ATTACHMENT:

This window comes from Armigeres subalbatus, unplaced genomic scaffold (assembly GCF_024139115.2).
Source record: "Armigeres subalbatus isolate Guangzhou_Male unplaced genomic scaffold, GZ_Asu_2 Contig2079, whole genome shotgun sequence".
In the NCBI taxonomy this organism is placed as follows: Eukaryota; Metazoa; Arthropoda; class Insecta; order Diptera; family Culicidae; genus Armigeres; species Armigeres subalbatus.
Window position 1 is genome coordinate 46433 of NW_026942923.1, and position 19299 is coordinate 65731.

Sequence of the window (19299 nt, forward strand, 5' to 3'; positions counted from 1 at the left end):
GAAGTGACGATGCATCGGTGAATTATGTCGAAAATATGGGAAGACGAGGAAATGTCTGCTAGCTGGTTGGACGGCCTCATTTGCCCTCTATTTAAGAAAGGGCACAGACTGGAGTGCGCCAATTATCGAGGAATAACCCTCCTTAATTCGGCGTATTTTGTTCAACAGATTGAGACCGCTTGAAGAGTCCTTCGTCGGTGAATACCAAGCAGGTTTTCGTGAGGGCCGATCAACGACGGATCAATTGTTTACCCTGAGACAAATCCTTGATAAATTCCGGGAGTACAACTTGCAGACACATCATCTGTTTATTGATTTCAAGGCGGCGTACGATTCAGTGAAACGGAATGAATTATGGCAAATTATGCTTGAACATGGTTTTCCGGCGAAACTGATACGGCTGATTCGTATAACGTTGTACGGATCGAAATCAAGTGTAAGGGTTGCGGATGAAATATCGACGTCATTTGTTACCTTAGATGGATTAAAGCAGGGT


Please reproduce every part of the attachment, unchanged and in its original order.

This window comes from Armigeres subalbatus, unplaced genomic scaffold (assembly GCF_024139115.2).
Source record: "Armigeres subalbatus isolate Guangzhou_Male unplaced genomic scaffold, GZ_Asu_2 Contig2079, whole genome shotgun sequence".
In the NCBI taxonomy this organism is placed as follows: Eukaryota; Metazoa; Arthropoda; class Insecta; order Diptera; family Culicidae; genus Armigeres; species Armigeres subalbatus.
Window position 1 is genome coordinate 46433 of NW_026942923.1, and position 19299 is coordinate 65731.

Sequence of the window (19299 nt, forward strand, 5' to 3'; positions counted from 1 at the left end):
GAAGTGACGATGCATCGGTGAATTATGTCGAAAATATGGGAAGACGAGGAAATGTCTGCTAGCTGGTTGGACGGCCTCATTTGCCCTCTATTTAAGAAAGGGCACAGACTGGAGTGCGCCAATTATCGAGGAATAACCCTCCTTAATTCGGCGTATTTTGTTCAACAGATTGAGACCGCTTGAAGAGTCCTTCGTCGGTGAATACCAAGCAGGTTTTCGTGAGGGCCGATCAACGACGGATCAATTGTTTACCCTGAGACAAATCCTTGATAAATTCCGGGAGTACAACTTGCAGACACATCATCTGTTTATTGATTTCAAGGCGGCGTACGATTCAGTGAAACGGAATGAATTATGGCAAATTATGCTTGAACATGGTTTTCCGGCGAAACTGATACGGCTGATTCGTATAACGTTGTACGGATCGAAATCAAGTGTAAGGGTTGCGGATGAAATATCGACGTCATTTGTTACCTTAGATGGATTAAAGCAGGGT